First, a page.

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Siponimod reduces risk of disability progression by 21 per cent (09/05/17)

Scientists who conducted a randomised, double-blind, placebo-controlled, phase III study, evaluating siponimod versus a placebo in patients with secondary progressive multiple sclerosis (SPMS) have managed to reduce the risk of disability progression by 21 per cent, over a three month period.

Overall, 1,651 patients were randomised. siponimod reduced the risk of confirmed disability progression (CDP) by 21 per cent, versus the placebo. This was assessed using the Expanded Disability Status Scale (EDSS). The risk reduction observed in a Timed 25-Foot Walk test was 6.2 per cent and not statistically significant.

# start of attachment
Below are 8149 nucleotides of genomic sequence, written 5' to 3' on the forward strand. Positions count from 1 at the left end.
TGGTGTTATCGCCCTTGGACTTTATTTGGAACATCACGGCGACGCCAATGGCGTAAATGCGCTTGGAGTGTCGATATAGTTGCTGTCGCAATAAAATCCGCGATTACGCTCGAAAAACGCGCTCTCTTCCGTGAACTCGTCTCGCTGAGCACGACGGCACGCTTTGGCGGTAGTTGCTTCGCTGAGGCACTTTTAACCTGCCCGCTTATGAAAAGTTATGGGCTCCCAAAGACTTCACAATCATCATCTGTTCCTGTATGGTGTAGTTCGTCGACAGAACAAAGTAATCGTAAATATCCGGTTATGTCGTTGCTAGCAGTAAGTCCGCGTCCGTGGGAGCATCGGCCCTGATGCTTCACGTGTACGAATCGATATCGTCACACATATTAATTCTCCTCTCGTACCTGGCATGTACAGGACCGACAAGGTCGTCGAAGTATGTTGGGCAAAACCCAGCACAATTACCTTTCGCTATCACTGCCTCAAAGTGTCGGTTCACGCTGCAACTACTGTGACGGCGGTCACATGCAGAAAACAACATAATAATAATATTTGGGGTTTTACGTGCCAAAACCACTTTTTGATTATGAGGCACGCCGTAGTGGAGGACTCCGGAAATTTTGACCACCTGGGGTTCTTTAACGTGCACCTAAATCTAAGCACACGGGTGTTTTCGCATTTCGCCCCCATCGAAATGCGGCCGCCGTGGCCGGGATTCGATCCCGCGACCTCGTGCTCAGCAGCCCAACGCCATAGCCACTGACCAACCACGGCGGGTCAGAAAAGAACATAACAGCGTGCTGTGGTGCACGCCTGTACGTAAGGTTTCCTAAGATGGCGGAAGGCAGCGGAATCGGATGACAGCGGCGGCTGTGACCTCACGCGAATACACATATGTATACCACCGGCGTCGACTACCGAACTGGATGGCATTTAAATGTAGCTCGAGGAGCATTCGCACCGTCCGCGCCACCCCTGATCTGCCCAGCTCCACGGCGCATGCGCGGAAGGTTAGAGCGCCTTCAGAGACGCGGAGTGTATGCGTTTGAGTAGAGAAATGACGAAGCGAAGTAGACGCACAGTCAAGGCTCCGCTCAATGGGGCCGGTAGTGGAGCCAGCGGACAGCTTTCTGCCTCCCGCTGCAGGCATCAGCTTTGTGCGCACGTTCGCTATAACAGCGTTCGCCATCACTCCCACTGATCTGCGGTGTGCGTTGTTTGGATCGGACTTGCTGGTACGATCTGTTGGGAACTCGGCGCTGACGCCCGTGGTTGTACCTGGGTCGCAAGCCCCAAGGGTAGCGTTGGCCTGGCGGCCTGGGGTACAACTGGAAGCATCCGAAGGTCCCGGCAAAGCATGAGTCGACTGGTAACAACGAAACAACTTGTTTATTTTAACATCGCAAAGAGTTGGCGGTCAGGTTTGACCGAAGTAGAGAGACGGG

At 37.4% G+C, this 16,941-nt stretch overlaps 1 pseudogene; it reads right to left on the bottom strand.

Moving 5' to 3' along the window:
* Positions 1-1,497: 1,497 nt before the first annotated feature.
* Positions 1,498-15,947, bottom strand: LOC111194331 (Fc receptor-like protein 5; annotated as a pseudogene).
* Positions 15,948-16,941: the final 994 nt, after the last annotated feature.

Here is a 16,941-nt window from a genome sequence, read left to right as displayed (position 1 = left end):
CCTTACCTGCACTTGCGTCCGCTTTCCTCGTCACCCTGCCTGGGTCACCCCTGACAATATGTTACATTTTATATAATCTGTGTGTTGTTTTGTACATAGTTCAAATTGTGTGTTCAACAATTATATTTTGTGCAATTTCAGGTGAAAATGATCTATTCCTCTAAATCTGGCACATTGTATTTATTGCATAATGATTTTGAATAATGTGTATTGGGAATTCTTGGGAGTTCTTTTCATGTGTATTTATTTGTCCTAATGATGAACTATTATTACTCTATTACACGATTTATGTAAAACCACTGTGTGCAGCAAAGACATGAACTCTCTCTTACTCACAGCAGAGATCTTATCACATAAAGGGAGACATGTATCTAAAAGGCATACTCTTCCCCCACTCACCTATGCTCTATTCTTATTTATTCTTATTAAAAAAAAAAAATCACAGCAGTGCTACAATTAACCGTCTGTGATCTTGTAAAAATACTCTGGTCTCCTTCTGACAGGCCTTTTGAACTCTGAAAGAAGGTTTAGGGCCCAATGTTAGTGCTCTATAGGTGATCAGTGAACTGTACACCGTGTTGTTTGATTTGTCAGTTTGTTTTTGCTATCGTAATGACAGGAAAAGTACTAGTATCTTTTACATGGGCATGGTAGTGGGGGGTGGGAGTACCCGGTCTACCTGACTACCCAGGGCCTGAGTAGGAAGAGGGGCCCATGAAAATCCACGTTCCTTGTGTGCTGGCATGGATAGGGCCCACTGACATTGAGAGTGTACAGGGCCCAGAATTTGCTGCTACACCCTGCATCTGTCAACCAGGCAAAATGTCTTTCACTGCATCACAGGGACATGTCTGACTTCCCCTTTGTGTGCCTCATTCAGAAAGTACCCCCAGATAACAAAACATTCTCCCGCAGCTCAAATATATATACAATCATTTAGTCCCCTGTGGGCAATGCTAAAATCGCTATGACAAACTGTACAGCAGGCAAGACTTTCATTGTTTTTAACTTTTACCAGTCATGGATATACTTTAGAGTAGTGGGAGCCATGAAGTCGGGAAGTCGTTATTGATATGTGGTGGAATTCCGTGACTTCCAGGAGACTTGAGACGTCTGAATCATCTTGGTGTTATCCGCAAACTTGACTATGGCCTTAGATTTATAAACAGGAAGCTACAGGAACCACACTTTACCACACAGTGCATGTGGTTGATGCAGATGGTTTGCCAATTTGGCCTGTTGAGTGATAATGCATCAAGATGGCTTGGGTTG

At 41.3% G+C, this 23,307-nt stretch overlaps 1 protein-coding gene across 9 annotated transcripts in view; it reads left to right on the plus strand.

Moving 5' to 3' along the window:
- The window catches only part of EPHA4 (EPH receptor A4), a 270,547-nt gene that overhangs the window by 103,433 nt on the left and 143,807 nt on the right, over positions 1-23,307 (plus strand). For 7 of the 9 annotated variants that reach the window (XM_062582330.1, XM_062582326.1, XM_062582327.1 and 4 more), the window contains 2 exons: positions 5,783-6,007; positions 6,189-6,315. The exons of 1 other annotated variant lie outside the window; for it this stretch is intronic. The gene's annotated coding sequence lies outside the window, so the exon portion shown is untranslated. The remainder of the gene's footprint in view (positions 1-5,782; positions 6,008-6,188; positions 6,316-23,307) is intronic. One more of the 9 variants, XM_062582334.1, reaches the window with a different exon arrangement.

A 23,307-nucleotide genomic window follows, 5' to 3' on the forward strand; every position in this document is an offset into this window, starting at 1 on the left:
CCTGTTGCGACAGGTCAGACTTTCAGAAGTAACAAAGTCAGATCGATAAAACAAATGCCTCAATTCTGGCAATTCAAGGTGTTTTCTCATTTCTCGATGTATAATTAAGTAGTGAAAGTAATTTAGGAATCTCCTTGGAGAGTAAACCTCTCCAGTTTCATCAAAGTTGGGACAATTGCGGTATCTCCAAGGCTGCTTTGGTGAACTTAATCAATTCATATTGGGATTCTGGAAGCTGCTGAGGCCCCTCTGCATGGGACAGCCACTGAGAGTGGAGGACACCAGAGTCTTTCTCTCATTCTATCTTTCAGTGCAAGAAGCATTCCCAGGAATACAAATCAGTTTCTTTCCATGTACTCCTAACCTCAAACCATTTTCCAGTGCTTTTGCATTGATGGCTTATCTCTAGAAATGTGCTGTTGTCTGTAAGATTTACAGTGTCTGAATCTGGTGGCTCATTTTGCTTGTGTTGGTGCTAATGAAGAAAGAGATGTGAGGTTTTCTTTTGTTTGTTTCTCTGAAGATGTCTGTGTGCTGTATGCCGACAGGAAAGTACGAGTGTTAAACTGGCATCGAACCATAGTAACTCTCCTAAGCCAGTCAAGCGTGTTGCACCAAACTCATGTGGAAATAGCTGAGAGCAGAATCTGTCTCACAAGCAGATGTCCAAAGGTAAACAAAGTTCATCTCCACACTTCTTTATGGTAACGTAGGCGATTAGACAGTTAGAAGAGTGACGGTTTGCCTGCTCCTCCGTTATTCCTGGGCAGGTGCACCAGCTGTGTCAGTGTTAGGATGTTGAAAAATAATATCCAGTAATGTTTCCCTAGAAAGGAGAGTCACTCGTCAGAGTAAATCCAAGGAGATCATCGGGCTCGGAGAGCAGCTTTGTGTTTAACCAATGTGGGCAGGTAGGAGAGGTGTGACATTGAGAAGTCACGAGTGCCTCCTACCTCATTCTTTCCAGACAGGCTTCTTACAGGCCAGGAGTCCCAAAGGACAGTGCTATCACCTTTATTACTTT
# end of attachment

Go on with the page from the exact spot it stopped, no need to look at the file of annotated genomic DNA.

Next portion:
However, risk reduction increased to 26 per cent over a six-month period of CPD. This reveals that siponimod had a positive effect on disability progression in SPMS. The findings indicated that the longer a patient takes siponimod, the longer they could stave off disability progression. However, more trials are needed to clarify its full capabilities.

Surce: MS-UK (09/05/17)